Here is what I hope will be a useful example for what I am trying to describe:
I was struck by the way the light felt that afternoon. I have paid a good deal of attention to light, but no one could begin to do it justice. There was the feeling of a weight of light—pressing the damp out of the grass and pressing the smell of soup old sap out of the boards on the porch floor and burdening even the trees a little as a late snow would do. It was the kind of light that rests on your shoulder the way a cat lies on your lap. So familiar. Old Soapy was lying in the sun, plastered to the sidewalk. You remember Soapy. I don’t really know why you should. She is a very unremarkable animal. I’ll take a picture of her. (51-52)
Notice: the short sentences that sandwich the unusually long one that tells of the weight of light, the repeated words, the reverential tone, and (to turn to content and away from form) the attention to details of the everyday.
Does the meditative quality of the writing in Gilead then translate to the reader? My instinct is yes, but I am curious to hear what other people think. (Also, any sense of Robinson’s writing as similar in this way to Carver’s? Just curious.) Also, quite broadly: what kinds of writing (or descriptive modes) offer, like Zoe Leonard’s work, an opportunity for slowness?
After stepping away from Marilynne Robinson’s Gilead, I’m ambivalent about so many things… I’m not even sure I liked the novel—for the most part I was unaffected by it, a rare experience for me as I tend towards emotional extremes when invested in a fictional world. To be honest, I think I might appreciate this novel when I’m older and perhaps more interested in delving into spirituality and “the meaning of it all,” but currently, the oscillation between confessional and sermon, intimacy and aloofness (an aloofness I found particularly noticeable around her treatment of race) was alienating for me—I didn’t seem to be a target member of Robinson’s audience.
The novel takes place in 1956: two years after the Supreme Court ruled to desegregate public schools in Brown v. Board of Education of Topeka Kansas, during the times of Negro Church bombings and bus boycotts, a year after Emmett Till is murdered in Mississippi, and just one year before nine African American students would step foot in Central High in Little Rock. I say all this to underscore the importance of race and the particular and peculiar violences of Jim Crow and the system’s dismantling. Robinson takes an interesting look at this time of extreme racial tension through the lens of a small family battling its own evils in Iowa and although race play does a pivotal role in the entire plot—the narrator’s militantly abolitionist-grandfather, Boughton’s secret black family and the narrator’s mistrust/misreading of him—I feel like Robinson’s treatment of race was used a device to illuminate (im)morality and filial piety in a lineage of men I felt very disconnected from. I’m a little disturbed that the morality and faith of Christian men are tested through black figures who do not move and talk freely in this world, they are bodies remembered or told of, but they have no active part in Robinson’s story (for instance, we see John Brown in a fragmented, hazy way as the narrator recounts a story told to him by his father).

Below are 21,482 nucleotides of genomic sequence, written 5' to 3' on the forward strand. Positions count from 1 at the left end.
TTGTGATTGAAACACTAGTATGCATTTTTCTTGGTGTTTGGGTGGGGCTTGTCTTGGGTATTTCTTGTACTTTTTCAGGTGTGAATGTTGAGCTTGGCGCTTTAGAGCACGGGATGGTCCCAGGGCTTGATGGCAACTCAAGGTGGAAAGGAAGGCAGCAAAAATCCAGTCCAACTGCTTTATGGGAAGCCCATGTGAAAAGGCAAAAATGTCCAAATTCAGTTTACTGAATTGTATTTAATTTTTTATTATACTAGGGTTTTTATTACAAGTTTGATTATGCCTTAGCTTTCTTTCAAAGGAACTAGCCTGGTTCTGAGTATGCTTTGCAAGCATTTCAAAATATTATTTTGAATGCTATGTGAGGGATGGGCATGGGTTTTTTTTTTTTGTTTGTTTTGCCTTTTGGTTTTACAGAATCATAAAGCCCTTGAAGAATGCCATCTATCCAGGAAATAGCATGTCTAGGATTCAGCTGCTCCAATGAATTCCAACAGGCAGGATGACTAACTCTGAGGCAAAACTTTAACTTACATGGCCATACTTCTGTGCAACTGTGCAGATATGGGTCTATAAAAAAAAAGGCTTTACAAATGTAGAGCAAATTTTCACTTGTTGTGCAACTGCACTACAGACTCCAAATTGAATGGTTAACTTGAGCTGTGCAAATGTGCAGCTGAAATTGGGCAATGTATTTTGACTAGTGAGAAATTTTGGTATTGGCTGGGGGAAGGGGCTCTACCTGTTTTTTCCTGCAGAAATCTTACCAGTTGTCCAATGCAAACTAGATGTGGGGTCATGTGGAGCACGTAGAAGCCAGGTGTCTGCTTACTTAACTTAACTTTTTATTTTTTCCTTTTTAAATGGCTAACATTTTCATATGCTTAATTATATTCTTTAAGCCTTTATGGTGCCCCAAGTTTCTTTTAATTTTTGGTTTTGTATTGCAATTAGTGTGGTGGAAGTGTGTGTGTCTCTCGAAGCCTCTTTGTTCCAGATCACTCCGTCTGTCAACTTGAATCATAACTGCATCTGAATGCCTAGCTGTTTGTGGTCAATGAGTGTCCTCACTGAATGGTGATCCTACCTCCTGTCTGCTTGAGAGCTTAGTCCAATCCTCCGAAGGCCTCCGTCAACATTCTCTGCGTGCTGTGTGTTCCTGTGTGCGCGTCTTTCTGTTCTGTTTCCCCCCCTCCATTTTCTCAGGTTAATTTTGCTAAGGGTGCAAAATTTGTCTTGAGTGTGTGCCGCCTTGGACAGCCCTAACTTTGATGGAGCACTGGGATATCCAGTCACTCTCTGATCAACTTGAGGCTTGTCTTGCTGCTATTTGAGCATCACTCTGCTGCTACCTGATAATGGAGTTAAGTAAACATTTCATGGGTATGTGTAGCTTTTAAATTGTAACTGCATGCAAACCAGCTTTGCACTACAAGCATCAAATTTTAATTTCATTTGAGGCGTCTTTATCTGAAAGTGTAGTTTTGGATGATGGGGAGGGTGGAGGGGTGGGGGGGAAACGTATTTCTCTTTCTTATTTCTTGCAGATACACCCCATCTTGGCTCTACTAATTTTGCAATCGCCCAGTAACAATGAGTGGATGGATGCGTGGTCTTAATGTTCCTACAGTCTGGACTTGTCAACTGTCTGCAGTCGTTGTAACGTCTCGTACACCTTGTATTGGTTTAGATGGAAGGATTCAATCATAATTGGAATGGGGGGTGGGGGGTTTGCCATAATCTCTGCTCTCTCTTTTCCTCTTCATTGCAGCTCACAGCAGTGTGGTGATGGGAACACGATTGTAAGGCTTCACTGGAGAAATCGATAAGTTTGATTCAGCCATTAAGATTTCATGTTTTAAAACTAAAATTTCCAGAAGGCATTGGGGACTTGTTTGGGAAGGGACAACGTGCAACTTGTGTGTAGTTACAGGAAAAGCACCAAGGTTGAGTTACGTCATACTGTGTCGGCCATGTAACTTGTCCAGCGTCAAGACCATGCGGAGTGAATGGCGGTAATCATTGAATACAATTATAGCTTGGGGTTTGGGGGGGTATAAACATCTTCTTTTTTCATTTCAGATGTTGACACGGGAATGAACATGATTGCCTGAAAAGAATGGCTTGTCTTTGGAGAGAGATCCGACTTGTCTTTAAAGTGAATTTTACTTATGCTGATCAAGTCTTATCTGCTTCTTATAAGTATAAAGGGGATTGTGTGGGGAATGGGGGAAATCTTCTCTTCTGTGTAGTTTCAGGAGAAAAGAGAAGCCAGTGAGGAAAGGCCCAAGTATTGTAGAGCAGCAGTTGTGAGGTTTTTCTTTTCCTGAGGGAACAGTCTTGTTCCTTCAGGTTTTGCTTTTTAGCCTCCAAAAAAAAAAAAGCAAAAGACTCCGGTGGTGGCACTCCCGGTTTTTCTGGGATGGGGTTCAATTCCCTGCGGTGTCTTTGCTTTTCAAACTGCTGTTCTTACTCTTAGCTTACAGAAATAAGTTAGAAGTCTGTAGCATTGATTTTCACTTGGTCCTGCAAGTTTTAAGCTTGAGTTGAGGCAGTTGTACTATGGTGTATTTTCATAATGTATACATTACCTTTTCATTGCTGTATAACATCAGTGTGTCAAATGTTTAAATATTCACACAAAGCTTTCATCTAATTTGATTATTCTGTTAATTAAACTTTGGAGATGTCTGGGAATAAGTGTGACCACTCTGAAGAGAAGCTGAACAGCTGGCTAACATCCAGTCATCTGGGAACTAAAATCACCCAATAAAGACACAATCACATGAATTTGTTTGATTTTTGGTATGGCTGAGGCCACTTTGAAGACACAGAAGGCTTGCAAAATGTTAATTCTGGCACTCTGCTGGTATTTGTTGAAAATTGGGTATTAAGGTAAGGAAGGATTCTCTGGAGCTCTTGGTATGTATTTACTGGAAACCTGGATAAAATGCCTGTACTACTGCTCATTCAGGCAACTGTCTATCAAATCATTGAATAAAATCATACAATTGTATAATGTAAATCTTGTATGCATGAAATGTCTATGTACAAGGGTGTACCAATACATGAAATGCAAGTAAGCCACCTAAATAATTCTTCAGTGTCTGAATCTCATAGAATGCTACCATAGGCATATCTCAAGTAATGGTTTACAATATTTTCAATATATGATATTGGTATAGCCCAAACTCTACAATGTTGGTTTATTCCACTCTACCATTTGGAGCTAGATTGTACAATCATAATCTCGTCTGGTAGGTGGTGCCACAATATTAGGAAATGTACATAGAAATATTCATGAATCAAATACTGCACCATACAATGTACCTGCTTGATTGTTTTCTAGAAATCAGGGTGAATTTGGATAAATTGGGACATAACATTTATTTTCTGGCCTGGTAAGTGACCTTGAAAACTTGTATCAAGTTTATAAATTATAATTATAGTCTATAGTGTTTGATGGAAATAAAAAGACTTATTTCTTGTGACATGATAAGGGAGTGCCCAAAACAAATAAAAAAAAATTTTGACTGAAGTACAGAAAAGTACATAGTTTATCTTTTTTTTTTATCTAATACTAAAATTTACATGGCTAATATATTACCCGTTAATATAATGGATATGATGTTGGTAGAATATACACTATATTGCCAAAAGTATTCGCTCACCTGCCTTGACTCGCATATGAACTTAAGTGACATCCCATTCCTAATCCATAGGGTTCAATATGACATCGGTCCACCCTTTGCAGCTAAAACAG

I hoping I’m making some sense here, I’m finding this feeling I have about the novel hard to capture—but its as if race is everywhere in the novel but only in the background, looming and oppressive but still out of sight. For instance, when the reader is first introduced to the Negro church, it is mentioned in passing as the narrator states he “didn’t know the Negro pastor well myself, but he said his father knew my grandfather” (37). Keeping in mind the author chose to write in such a style as to distance the narrator from the events of racial conflict partially retold in the novel, I have to wonder about the consequences of writing in such a way. The very ordinary lives of the town of Gilead are impacted by race relations, the town itself serves as a spot on the underground railroad, but I feel like the treatment of race within the novel is buried (Ironically, I’m thinking of the scene with the horse that gets stuck in the middle of the road—like the specter of race in this novel, everyone can see the horse, but they just stick a tent over—hidden in plain sight). Do you guys agree or am I just being hypercritical?